Joint Vs. Separate Bank Accounts — The New Couple's Dilemma

12 May 2020
 Categories: Finance & Money, Blog

When a couple gets married, they make many adjustments from single life to living as a couple. But that transition can be challenging. Nowhere is this better illustrated than the decisions about having joint or separate bank accounts. What are the pros and cons of each, and how can you make the right decisions? Here are a few answers to get you started as a family.

The Pros and Cons of Separate Accounts

Everyone wants to feel that they are in control of the money they earn and what is done with it. Maintaining your own bank account is one of the biggest ways to enjoy this natural benefit of adulthood.  You did, after all, work hard for that income and should be master over it. 

Separate accounts can also be very helpful if one partner has any financial or legal difficulty in their past which might put their money in jeopardy — such as from garnishments, liens, unpaid taxes, or child support. And if your income alone is the basis for any qualifying loans, governmental programs, or grants, it may be best to keep it separate. 

Unfortunately, maintaining only separate accounts can leave each partner feeling like that money is theirs alone rather than part of a cohesive team. This may cause hard feelings, a lack of shared planning, failure to reach family goals, and protectiveness about their funds.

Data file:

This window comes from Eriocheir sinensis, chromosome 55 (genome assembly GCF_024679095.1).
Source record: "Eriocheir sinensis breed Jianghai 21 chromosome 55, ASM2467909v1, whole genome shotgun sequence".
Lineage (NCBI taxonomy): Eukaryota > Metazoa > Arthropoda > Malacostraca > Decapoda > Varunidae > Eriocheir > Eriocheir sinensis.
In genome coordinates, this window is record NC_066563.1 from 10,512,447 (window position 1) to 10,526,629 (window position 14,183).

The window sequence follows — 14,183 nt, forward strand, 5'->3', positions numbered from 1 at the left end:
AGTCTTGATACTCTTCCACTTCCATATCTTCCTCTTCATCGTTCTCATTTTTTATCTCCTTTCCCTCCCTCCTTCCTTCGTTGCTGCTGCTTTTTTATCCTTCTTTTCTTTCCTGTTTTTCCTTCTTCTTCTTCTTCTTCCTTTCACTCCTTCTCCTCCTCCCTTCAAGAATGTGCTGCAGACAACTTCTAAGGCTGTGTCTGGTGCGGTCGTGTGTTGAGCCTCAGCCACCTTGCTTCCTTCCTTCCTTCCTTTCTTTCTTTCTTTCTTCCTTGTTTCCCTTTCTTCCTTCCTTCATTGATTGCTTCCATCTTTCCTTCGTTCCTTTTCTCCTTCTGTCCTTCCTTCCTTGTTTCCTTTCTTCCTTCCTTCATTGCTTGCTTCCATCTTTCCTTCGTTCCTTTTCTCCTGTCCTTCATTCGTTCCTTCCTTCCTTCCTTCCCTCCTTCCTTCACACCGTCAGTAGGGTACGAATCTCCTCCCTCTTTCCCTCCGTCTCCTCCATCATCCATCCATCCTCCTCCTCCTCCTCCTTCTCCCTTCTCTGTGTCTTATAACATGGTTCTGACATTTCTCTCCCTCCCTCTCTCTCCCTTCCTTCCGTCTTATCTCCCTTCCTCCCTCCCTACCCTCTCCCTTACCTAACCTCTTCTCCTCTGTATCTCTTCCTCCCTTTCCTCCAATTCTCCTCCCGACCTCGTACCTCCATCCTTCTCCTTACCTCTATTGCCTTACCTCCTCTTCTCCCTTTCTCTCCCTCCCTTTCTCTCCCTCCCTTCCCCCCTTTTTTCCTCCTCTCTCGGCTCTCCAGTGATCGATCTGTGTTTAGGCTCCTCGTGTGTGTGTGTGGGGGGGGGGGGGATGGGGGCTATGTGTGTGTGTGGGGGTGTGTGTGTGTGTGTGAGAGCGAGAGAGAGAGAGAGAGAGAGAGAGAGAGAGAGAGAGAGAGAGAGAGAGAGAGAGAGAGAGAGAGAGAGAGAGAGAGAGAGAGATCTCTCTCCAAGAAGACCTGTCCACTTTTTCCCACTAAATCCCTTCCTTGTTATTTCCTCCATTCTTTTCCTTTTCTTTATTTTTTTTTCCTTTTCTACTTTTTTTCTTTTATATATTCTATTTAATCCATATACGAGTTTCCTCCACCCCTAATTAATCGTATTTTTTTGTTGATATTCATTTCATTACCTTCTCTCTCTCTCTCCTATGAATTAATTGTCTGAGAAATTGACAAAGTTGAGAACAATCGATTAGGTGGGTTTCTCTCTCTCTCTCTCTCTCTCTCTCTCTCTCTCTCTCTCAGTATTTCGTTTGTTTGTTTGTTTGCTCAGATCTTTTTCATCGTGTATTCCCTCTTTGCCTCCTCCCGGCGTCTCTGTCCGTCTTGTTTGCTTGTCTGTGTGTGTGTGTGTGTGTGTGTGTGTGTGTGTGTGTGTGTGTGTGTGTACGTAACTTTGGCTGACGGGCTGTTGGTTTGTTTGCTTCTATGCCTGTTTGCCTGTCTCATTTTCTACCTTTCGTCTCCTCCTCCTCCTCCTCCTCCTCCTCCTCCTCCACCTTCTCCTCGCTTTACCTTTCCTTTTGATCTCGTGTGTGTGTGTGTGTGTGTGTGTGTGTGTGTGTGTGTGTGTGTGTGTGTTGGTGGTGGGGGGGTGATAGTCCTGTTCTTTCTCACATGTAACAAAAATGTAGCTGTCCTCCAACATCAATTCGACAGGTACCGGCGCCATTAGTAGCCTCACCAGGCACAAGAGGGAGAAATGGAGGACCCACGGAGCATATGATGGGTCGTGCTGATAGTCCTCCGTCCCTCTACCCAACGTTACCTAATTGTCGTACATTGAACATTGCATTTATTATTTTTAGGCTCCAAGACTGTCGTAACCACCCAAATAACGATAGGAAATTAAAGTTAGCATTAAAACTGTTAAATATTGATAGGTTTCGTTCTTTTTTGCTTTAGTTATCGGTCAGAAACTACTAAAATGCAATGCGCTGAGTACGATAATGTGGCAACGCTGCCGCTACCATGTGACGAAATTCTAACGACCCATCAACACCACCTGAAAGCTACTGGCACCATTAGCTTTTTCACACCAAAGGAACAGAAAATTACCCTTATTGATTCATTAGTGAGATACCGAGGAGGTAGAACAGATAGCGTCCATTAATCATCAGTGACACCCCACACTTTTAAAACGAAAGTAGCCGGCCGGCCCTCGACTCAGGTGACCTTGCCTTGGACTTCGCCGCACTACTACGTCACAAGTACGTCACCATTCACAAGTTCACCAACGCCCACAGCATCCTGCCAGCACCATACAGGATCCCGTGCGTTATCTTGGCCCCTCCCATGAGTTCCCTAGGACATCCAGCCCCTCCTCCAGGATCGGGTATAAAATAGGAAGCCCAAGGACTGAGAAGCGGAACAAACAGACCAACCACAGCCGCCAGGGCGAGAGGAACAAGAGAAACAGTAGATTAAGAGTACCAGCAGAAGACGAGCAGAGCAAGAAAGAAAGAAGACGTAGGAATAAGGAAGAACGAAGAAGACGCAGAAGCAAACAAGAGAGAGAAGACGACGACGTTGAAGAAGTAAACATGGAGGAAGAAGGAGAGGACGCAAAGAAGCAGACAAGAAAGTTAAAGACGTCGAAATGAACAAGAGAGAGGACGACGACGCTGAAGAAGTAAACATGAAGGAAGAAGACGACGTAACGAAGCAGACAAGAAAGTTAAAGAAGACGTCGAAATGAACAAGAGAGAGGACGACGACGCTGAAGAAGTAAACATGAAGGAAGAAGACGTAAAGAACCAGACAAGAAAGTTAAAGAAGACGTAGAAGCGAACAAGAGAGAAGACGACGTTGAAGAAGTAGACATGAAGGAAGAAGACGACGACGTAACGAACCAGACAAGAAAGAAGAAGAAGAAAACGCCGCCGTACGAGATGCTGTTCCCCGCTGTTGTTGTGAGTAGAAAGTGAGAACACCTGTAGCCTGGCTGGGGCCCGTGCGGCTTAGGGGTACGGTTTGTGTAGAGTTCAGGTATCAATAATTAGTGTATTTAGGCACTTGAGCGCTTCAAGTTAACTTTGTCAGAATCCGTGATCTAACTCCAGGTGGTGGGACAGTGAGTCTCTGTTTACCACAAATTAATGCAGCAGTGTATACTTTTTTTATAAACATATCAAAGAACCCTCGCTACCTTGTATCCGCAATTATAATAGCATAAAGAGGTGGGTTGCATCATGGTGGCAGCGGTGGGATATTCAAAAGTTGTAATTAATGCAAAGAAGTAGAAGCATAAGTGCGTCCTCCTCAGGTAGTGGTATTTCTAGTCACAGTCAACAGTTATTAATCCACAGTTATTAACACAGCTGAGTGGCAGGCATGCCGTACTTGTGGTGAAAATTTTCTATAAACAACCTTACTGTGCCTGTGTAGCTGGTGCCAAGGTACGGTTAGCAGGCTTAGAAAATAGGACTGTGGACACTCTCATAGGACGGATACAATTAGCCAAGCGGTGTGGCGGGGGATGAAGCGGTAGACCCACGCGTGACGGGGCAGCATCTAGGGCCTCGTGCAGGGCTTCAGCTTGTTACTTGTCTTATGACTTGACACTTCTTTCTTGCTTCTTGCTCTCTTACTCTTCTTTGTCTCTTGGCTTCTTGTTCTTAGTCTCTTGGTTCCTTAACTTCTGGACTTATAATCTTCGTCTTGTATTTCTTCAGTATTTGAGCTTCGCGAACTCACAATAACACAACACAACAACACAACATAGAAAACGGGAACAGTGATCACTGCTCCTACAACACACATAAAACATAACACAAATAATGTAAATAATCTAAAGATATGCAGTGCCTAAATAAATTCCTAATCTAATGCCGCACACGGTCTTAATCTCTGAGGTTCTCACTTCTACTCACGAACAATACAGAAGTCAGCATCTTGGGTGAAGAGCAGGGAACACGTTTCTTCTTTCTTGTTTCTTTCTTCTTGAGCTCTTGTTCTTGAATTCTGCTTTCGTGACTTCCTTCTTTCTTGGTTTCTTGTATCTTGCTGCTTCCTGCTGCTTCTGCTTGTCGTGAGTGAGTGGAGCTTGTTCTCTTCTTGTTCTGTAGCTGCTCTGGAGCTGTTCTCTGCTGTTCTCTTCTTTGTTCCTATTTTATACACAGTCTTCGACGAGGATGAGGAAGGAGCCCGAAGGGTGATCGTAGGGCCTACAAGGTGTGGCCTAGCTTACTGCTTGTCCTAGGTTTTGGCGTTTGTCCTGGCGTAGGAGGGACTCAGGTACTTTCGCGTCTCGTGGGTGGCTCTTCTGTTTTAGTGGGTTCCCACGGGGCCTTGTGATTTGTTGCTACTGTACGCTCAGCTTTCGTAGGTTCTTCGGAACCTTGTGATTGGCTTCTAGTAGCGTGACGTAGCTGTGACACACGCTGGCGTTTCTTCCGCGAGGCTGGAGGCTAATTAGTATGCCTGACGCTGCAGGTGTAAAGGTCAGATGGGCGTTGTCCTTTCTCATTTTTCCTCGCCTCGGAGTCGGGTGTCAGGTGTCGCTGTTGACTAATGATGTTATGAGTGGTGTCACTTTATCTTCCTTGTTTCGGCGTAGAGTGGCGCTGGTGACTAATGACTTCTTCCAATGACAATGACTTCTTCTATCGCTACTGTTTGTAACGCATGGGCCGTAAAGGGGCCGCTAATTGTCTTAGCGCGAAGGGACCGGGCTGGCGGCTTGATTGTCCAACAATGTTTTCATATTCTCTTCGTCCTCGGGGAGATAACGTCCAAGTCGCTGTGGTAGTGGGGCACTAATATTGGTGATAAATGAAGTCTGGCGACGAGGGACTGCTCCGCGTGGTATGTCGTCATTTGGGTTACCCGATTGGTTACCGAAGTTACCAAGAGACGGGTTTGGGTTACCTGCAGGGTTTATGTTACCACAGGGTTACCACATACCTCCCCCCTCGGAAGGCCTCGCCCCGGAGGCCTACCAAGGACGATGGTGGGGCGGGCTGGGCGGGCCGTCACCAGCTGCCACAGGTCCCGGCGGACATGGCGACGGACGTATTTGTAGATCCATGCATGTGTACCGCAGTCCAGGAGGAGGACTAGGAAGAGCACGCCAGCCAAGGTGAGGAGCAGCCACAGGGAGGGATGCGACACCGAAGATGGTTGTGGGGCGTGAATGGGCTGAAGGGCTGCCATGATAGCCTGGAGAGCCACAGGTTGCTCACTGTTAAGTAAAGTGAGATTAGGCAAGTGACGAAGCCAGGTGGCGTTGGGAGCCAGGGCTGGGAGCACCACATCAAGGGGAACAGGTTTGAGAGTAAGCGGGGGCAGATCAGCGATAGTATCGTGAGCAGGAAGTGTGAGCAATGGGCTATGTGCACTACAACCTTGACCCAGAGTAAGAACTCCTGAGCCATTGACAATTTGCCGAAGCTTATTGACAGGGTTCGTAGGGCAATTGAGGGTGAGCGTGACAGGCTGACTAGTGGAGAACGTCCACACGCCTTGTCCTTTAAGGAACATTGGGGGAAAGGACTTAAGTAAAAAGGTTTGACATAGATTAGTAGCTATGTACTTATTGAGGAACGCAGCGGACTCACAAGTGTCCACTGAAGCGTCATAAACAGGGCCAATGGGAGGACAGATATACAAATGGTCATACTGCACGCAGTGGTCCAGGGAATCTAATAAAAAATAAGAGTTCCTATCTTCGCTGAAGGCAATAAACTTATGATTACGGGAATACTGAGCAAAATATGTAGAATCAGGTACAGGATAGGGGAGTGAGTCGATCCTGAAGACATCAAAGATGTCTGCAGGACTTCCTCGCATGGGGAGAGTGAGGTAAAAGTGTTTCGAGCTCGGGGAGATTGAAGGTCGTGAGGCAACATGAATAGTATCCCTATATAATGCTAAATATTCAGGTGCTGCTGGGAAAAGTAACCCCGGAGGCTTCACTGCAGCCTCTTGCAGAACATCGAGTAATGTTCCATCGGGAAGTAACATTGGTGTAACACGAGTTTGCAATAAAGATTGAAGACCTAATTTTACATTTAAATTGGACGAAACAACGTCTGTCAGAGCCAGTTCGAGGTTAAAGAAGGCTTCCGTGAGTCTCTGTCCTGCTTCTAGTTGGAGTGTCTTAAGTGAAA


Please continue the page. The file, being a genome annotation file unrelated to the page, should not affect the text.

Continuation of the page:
The Pros and Cons of Joint Accounts

Joint accounts, on the other hand, necessitate the use of shared planning and joint goals since the money is pooled. Both spouses can handle all transactions and know what exactly the family has to work with and what its true obligations are. Accounts can build up faster and everyone can share in the bounty no matter what their own personal income potential is.

Owners of joint accounts may suffer from feeling judged about their spending or feeling that they don't have freedom of choice with what they've earned. They may, in turn, judge how the other spouse spends their funds. And both will suffer if one partner is a bad money manager.

How to Come to a Decision

Clearly, the choice between separate and joint accounts is complex and unique. And, given that money is one of the biggest sources of friction in many relationships, you may not be able to come to a good solution on your own.

Instead of arguing over this and delaying the achievement of your goals, consult with a professional in couples' money management. With some coaching from an independent third party and trained pro, you're sure to overcome the obstacles and find the best solution for your marriage.

Reach out to a couples' money management coach today to learn more.